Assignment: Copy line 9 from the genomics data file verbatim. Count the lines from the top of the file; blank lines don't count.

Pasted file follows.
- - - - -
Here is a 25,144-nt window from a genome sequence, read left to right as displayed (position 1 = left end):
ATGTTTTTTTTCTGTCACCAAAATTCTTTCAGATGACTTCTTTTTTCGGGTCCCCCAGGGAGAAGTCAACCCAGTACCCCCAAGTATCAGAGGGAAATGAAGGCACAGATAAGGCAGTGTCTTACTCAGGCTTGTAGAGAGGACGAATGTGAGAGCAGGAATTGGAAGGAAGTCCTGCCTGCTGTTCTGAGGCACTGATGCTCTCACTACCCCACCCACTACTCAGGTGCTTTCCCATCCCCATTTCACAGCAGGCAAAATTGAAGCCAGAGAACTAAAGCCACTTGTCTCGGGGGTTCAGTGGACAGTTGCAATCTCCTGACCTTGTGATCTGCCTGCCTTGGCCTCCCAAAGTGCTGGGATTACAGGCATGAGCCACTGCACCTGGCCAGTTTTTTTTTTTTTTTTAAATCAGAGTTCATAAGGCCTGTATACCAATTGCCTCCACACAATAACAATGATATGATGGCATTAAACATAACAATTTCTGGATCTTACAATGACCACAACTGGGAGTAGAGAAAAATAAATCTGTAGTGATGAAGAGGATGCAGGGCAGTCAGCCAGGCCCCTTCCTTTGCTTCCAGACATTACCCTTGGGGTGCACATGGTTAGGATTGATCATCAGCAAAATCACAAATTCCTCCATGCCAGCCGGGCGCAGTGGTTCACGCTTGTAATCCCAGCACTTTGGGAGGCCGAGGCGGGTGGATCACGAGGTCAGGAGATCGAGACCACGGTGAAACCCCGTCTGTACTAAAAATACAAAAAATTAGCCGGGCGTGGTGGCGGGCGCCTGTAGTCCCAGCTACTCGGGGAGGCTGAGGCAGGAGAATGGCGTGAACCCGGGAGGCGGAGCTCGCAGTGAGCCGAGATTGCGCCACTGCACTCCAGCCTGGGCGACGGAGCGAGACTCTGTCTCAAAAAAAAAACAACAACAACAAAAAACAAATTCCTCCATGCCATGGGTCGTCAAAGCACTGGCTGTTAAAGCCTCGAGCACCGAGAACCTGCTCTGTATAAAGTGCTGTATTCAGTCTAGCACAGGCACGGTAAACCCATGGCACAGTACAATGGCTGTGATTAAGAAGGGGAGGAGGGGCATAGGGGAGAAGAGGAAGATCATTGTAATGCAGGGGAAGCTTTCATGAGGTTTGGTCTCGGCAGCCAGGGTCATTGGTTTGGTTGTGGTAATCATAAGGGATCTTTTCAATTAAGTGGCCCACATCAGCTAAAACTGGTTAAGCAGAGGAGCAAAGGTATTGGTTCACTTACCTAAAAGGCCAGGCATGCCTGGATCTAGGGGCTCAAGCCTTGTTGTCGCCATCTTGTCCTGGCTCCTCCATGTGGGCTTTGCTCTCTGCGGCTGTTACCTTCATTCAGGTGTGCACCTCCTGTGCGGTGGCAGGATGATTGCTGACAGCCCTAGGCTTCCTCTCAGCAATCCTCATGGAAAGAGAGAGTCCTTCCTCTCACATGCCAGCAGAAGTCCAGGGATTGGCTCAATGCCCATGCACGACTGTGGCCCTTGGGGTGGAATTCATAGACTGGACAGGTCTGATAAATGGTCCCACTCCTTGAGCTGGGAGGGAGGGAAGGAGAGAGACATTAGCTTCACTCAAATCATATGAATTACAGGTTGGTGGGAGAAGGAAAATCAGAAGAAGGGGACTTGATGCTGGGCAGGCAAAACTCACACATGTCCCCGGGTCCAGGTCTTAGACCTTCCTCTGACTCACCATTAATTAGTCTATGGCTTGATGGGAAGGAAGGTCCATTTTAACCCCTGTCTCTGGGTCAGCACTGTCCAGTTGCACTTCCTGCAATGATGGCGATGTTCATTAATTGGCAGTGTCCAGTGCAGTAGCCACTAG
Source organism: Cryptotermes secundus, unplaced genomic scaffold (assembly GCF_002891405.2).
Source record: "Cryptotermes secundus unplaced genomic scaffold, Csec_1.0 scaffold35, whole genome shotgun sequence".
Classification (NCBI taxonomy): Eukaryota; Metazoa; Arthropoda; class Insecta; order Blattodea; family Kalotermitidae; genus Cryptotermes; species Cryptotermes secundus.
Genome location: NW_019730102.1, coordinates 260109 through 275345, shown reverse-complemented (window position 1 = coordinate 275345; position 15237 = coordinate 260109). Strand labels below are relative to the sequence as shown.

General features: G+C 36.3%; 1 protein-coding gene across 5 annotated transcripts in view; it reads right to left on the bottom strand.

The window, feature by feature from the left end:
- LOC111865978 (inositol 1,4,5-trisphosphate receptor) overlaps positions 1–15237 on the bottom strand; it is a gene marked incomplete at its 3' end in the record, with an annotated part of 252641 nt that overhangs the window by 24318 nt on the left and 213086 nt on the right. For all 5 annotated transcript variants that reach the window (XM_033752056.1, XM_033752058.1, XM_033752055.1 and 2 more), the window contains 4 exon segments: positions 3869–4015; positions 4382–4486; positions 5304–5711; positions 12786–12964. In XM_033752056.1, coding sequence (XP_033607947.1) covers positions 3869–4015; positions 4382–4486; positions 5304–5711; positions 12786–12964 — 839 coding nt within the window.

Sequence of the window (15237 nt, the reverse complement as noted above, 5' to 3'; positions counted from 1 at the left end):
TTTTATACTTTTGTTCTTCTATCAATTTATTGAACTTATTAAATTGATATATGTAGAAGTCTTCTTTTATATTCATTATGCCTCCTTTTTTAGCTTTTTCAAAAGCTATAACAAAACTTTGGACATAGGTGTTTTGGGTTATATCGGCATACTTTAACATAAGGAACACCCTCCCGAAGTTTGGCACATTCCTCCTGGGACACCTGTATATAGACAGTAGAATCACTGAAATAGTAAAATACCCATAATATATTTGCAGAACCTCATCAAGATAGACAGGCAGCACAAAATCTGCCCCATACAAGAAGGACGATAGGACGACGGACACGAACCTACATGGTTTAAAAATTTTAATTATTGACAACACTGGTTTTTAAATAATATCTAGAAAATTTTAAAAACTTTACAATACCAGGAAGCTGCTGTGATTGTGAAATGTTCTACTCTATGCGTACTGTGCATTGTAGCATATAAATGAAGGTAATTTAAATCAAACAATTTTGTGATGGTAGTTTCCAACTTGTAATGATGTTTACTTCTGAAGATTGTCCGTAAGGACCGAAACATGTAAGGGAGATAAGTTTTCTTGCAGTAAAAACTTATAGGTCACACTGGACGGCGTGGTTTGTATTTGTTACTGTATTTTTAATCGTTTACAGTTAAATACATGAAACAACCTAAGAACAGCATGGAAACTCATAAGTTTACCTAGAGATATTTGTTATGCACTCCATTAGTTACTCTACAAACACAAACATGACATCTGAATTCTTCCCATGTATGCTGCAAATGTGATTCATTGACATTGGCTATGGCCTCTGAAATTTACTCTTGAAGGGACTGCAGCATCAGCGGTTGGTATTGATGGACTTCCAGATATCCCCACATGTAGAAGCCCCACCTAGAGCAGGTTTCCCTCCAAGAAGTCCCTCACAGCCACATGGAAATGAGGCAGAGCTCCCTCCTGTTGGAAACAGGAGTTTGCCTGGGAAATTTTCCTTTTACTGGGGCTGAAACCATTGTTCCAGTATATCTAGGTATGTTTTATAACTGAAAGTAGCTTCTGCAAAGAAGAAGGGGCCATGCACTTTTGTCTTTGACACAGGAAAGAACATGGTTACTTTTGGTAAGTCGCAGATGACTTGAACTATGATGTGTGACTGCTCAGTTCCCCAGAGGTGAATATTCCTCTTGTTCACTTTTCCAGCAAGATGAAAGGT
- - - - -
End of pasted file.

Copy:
- LOC111865978 (inositol 1,4,5-trisphosphate receptor) overlaps positions 1–15237 on the bottom strand; it is a gene marked incomplete at its 3' end in the record, with an annotated part of 252641 nt that overhangs the window by 24318 nt on the left and 213086 nt on the right. For all 5 annotated transcript variants that reach the window (XM_033752056.1, XM_033752058.1, XM_033752055.1 and 2 more), the window contains 4 exon segments: positions 3869–4015; positions 4382–4486; positions 5304–5711; positions 12786–12964. In XM_033752056.1, coding sequence (XP_033607947.1) covers positions 3869–4015; positions 4382–4486; positions 5304–5711; positions 12786–12964 — 839 coding nt within the window.